Graduate profile
The Rik Medlik building

Tim Wood

Tim Wood is Principal Deal Architect at Vodafone Global Enterprise. His work involves leading deals for major corporations, allowing them to work and communicate in new ways.


International Economics, Finance and Development

In selecting a postgraduate school, I was keen to make sure I could continue working while studying. The advantage of Surrey over other business schools as well as virtual alternatives was clearly evident in the major reviews. Surrey was also close to both my employment at the time, and my home. I was balancing a family as well as a full-time job while I pursued my postgraduate degree at Surrey.

Significantly for me, Surrey also provided a place where I could pursue an MSc as opposed to an executive MBA. I was looking for a technical qualification, instead of a general business degree, so the fact that the Economics school hosts some published economics professionals was a big plus.

What is your strongest memory of your time at Surrey – what do you picture first when you think of being here?

I suppose I picture the campus first when I think of Surrey. The location around the Cathedral, as well as the facilities onsite were a real bonus instead of having a more disparate campus spread around a city. For the first six months of my course, I was able to walk into the campus from work.

What is the one thing you would say about Surrey, or the course you studied, to someone who doesn’t know anything about it?

Surrey provided me with a very safe environment in which to be inquisitive and continue feeding my curiosity about economics. I did not assume that it would guarantee a new career opportunity, or teach me everything there was to know. I would say Surrey was a massively significant time on my learning journey.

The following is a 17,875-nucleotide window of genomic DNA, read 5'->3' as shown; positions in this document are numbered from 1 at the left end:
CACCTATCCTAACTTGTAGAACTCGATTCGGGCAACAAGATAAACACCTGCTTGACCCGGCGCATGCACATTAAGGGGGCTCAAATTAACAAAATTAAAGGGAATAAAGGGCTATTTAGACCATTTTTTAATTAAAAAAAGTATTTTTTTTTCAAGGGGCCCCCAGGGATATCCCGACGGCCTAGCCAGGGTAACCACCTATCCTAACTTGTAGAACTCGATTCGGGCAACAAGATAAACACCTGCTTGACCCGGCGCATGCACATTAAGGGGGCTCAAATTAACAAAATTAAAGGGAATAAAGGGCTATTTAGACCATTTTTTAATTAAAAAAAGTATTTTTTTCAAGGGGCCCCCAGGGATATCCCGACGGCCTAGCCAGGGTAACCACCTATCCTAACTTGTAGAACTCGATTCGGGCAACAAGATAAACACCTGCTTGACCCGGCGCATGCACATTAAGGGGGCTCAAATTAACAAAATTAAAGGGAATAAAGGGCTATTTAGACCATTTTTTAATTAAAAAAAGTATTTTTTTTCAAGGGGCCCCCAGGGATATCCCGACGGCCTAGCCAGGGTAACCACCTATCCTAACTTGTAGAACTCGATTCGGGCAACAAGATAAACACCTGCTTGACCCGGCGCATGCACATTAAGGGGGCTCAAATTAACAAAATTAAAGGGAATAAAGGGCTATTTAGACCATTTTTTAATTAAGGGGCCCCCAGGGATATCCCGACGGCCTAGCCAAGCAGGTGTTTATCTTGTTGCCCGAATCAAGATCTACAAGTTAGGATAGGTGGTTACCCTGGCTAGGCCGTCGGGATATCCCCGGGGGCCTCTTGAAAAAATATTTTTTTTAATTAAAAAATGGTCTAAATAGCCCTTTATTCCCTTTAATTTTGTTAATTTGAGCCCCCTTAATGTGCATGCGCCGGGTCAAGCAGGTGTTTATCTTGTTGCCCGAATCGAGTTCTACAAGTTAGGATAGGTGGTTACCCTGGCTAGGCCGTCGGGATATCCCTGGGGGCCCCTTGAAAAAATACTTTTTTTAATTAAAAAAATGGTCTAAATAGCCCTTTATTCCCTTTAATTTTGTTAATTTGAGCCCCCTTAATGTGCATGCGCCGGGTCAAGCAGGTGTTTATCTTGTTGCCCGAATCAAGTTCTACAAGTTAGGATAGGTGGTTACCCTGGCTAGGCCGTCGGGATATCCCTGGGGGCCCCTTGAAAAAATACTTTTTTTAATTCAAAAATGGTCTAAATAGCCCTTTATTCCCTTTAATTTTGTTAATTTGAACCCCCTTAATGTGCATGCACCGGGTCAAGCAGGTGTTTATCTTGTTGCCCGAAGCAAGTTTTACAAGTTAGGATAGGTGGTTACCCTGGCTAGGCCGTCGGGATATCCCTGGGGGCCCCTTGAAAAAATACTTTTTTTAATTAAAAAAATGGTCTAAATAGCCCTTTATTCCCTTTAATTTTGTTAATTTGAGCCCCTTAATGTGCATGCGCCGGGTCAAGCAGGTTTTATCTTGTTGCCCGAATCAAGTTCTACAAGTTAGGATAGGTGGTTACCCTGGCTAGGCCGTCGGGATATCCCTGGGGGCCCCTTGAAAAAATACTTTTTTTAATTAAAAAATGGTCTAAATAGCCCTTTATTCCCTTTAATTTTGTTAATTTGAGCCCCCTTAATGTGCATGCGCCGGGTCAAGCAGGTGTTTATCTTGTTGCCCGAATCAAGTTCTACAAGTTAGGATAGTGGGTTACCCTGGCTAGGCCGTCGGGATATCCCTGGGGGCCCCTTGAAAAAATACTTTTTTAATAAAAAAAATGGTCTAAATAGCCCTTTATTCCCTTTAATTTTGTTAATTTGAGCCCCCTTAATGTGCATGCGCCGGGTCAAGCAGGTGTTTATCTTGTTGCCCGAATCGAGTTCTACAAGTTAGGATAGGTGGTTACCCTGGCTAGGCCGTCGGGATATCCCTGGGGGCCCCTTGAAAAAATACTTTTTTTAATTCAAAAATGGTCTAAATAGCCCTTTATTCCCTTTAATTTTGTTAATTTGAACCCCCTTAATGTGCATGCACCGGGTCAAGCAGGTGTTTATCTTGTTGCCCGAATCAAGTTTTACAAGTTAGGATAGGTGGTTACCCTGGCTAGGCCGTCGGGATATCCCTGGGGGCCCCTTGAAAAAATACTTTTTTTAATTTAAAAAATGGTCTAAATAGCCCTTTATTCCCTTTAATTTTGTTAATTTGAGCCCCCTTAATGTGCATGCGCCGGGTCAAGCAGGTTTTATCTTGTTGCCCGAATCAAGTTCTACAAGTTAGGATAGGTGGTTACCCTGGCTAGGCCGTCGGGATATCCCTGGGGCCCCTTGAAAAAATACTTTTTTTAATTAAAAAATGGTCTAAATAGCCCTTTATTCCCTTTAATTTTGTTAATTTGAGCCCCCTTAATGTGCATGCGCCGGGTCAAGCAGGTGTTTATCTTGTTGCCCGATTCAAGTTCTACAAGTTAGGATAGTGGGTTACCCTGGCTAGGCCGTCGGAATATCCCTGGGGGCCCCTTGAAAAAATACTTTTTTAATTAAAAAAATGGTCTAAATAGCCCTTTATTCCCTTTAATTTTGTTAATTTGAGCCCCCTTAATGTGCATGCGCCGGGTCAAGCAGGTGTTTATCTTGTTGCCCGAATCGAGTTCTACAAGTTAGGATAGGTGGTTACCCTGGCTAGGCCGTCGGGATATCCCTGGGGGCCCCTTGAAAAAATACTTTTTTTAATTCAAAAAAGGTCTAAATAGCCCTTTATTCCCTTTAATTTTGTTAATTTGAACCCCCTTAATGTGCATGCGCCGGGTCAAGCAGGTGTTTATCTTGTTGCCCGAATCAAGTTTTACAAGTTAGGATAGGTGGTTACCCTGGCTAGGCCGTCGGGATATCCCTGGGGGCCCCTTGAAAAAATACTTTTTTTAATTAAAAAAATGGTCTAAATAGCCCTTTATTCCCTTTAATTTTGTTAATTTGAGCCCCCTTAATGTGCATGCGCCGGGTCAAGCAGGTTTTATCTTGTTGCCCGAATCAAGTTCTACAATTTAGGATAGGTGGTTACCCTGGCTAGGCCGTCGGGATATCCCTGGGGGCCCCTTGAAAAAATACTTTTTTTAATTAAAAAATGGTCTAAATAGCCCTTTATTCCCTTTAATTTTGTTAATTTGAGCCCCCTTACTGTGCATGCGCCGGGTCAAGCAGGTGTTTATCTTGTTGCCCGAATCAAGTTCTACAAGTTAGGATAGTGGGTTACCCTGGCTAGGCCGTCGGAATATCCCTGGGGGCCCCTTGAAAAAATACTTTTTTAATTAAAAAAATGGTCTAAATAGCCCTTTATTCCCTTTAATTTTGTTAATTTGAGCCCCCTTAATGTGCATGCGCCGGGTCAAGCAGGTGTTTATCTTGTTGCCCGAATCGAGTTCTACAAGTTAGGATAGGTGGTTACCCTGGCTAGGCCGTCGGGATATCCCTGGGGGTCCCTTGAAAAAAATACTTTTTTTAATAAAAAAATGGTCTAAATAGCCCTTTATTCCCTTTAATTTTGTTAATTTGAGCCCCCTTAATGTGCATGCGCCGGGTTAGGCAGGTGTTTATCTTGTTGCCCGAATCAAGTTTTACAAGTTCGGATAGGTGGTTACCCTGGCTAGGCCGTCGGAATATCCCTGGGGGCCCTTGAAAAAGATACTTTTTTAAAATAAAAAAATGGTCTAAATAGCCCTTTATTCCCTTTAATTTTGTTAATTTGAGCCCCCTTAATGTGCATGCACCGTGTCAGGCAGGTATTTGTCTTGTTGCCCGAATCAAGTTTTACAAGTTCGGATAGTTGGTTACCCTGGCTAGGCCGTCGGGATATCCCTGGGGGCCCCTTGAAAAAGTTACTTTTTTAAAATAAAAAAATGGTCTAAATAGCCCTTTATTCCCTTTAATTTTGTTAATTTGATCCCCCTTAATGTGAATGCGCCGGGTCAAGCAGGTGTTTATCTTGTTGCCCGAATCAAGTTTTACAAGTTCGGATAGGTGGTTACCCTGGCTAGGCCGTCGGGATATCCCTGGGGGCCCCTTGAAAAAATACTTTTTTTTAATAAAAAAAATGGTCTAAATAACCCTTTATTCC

How did you change as a person during your time as a Surrey student, and how has your time here influenced your life and career since then?

Because of the convergence of full-time work, part-time studies and full-time husband and parenting duties, I learned to work smart and fast. I had to get organised and plan ahead for deadlines. As a person, the urgency and focus helped tune my gut instinct, my technical ability, and manage the workload in my career.

What do you find most enjoyable about your line of work and why?

I enjoy leading epic deals for the world's largest corporates which allow them to work and communicate in new ways. I also enjoy working on deals which provide wireless technology and mobile banking to the world's unbanked. The economic effect of both is significant, and world-changing.

What are your top tips for students aspiring to work in your profession?

A good education is certainly important, but work on the assumption that it will only give you a foot in the door. The rest is likely a lot about showing up every day (and every day after that), to deliver on your role, while being thankful for the privilege of the work and lifestyle you find yourself in. I never thought I would work in Telecoms and happened upon it as a temporary consultant. I earned my right to stay by getting stuck in.

Is remaining connected with the alumni network important to you?

My challenge as a part-time student at Surrey was always around time, so I never got to as many of the main social events as I wanted to. If you can, make sure you go and enjoy with no agenda apart from getting to know your fellow students. Remaining connected with Surrey alumni will always be welcome, though it's likely too early to be able to tell how it will feature in my career.